After the social media overview, Alexa ran an appreciative inquiry exercise. This was a positive and empowering activity which I would like to introduce in any future workshops I may run. Appreciative inquiry helps participants to focus on what they want to achieve, based on the successes of their past and the things they do well.
After lunch the rest of the workshop was dedicated to helping makers plan their social media posting. This was followed by further discussion on the challenges around using social media, directed by suggestions from the previous workshop. These challenges include finding the time to post, which platforms to use, how to keep your presence consistent and how to avoid distraction or procrastination. Using case studies, I presented the benefits of social media planning to mitigate some of these challenges. Drawing on this discussion the makers devised a social media plan. Feedback from the workshop was very positive and the makers were happy with what they had learned. I would like to thank Alexa, the STEAMHouse team and the participants for helping to create such a productive environment in the workshop.
On Friday June 8 I held the first workshop of the project. I was pleased to have 14 attendees, with many finding the event through the listing on the Crafts Council website, and five were interviewees I had already spoken to. The workshop was designed to be relatively informal, mostly consisting of group discussion. I drew on my own experience as a social media practitioner and the research from my PhD to devise the workshop. The first task for attendees was to come up with a hashtag for them to keep in touch with each other, and also to begin an online community. The hashtag was #BAMECraftUK and is accessible on Twitter and Instagram. The attendees welcomed the creation of this hashtag, which they hope to use as a relatively safe and supportive online space to share work and help each other.
The purpose of the workshop was for me to get a sense of the social media skill levels in the room, which varied. We had some discussion of platforms, which ones were most popular, what people used them for, and so on. Instagram and Facebook were the most popular. A few also said that LinkedIn was particularly useful for them, because they are able to ‘advertise’ their services and join relevant craft groups and communities to share knowledge. I was surprised by the popularity of LinkedIn among the makers, as it is primarily associated with business and corporates, a more ‘formal’ platform than the more ‘creative’ platforms such as Instagram. However, when starting a business, it is essential for makers to try and raise their online visibility as much as possible. The issue of visibility, and the online ‘voice’ of makers from ethnic minority backgrounds was a topic of importance in the group. In particular, how the makers feel their voices are obscured in the online space. Some felt that a collective approach, for example through the establishment of an online community for women makers of colour, could address these problems. Hopefully the hashtag is a start. In other research I have done I found that for women creatives in particular, community support and collaboration can be a helpful aspect of social media use.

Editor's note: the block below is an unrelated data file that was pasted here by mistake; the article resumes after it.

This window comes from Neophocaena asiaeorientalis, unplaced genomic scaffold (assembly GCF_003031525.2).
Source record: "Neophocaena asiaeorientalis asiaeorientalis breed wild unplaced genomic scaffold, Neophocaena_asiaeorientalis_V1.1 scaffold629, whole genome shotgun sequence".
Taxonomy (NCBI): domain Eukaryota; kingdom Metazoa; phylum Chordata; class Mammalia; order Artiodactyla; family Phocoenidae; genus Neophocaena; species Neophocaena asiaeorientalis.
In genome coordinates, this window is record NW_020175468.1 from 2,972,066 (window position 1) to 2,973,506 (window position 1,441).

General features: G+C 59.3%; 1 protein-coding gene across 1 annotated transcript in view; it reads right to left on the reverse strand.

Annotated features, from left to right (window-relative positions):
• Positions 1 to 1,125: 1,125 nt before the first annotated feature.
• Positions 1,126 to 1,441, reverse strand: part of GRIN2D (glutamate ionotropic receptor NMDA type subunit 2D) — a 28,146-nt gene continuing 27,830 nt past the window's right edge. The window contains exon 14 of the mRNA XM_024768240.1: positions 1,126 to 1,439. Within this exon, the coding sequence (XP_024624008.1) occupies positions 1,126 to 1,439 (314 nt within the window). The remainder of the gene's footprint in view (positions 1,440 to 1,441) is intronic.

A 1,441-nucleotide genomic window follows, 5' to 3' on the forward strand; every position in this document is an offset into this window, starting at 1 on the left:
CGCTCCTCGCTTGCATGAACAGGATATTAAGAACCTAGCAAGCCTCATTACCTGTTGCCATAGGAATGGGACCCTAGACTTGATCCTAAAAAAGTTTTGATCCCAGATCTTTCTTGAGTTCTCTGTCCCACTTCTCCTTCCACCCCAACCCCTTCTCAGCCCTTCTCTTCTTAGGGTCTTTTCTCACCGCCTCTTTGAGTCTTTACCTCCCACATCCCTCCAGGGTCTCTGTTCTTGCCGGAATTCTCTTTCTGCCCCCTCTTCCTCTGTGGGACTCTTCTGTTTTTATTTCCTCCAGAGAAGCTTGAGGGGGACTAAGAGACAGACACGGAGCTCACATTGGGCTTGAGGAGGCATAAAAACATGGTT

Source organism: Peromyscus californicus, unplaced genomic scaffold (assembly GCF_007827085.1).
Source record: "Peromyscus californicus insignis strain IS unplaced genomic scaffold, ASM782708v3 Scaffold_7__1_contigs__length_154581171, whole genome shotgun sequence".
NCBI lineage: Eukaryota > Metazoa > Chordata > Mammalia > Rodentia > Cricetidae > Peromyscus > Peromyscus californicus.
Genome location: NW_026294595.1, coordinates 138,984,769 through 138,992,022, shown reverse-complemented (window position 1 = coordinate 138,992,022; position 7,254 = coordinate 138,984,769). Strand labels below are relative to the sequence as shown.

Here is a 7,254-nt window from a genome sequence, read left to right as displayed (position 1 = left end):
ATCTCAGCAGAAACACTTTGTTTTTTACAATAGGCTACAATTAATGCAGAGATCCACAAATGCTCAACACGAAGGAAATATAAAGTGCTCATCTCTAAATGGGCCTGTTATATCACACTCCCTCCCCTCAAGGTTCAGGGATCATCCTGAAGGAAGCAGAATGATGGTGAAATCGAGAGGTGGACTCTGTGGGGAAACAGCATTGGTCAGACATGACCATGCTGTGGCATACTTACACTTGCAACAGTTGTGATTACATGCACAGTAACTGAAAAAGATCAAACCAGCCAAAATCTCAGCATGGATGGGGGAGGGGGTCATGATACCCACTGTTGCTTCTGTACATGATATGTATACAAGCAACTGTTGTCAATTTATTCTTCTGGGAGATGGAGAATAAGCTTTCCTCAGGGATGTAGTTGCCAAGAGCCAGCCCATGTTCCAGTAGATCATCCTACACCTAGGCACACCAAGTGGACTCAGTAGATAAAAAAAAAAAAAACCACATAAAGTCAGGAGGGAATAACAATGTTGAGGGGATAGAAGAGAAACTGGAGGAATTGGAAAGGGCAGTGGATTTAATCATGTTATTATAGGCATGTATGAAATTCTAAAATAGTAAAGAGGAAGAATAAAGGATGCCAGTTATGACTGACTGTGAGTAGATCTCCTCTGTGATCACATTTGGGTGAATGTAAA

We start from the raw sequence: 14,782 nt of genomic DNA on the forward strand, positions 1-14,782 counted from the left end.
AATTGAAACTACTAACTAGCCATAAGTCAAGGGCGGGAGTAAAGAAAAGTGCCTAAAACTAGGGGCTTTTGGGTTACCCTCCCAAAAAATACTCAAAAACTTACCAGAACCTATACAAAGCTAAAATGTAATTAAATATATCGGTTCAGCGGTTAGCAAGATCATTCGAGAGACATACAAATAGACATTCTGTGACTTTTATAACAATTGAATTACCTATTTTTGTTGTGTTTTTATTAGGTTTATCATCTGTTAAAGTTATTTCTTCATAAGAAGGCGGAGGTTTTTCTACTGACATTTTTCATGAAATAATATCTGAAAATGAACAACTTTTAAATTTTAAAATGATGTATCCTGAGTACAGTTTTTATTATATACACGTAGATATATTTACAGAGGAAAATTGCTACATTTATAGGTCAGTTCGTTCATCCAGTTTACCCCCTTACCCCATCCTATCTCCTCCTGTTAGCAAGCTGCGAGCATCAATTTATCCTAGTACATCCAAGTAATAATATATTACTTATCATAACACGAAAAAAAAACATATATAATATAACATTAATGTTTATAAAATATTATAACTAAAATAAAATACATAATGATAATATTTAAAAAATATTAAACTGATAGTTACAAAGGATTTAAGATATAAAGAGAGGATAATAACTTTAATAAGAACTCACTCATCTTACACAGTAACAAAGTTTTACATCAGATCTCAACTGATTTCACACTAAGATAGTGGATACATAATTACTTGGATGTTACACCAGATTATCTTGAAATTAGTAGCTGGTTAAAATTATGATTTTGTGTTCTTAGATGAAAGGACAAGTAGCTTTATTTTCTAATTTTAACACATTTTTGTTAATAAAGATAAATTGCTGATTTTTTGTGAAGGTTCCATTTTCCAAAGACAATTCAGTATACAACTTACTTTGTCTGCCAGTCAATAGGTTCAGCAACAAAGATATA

Also a hot topic was the issue of Intellectual Property and copyright. Some makers felt that if they reveal too much about the work, particularly their creative process, they risk having their work copied by others. One of the good practice case studies I presented was an artist who liked to share step-by-step images of her work in progress on social media. Attendees felt that it was fine for artists to do that, but for makers they do not want to risk their techniques and expertise being copied by others. After all, their craft expertise is what makes their work unique and valuable. Large fashion companies were mentioned as problematic in this respect too, with some attendees feeling that such companies can culturally appropriate designs, a particular concern for women whose cultural background and heritage informs their practice.
The second part of the workshop was a group activity and discussion, where small groups discussed particular challenges with social media. I wrote the ‘top’ challenges on a flipchart, and as a group we discussed potential solutions for each problem, drawing on the wealth of expertise in the room. We ran out of time so we couldn’t get through all of them, but attendees felt they had learned a lot about social media. Feedback overall was very positive, with all of the makers saying that the workshop either met or exceeded expectations.
I have learned a lot from this first workshop, and the makers have made me rethink my assumptions about how craft expertise can be effectively communicated, or signalled, on social media. My learning from this first workshop will be used to inform the second workshop, which will be held on Friday 5th October at STEAMHouse in Birmingham. More details to follow.
I am now almost three months into this AHRC-supported Creative Economy Engagement Fund project in collaboration with the Crafts Council. For this project we are looking at how digital technology, mainly social media, could support diversity in craft practice. As stated in my previous blog post, I am looking for women makers from Black and Minority Ethnic (BAME) backgrounds to participate in an interview and a free social media workshop ran by myself. I am still recruiting participants, so if you are interested, or know anyone who is, do get in touch at the email address below.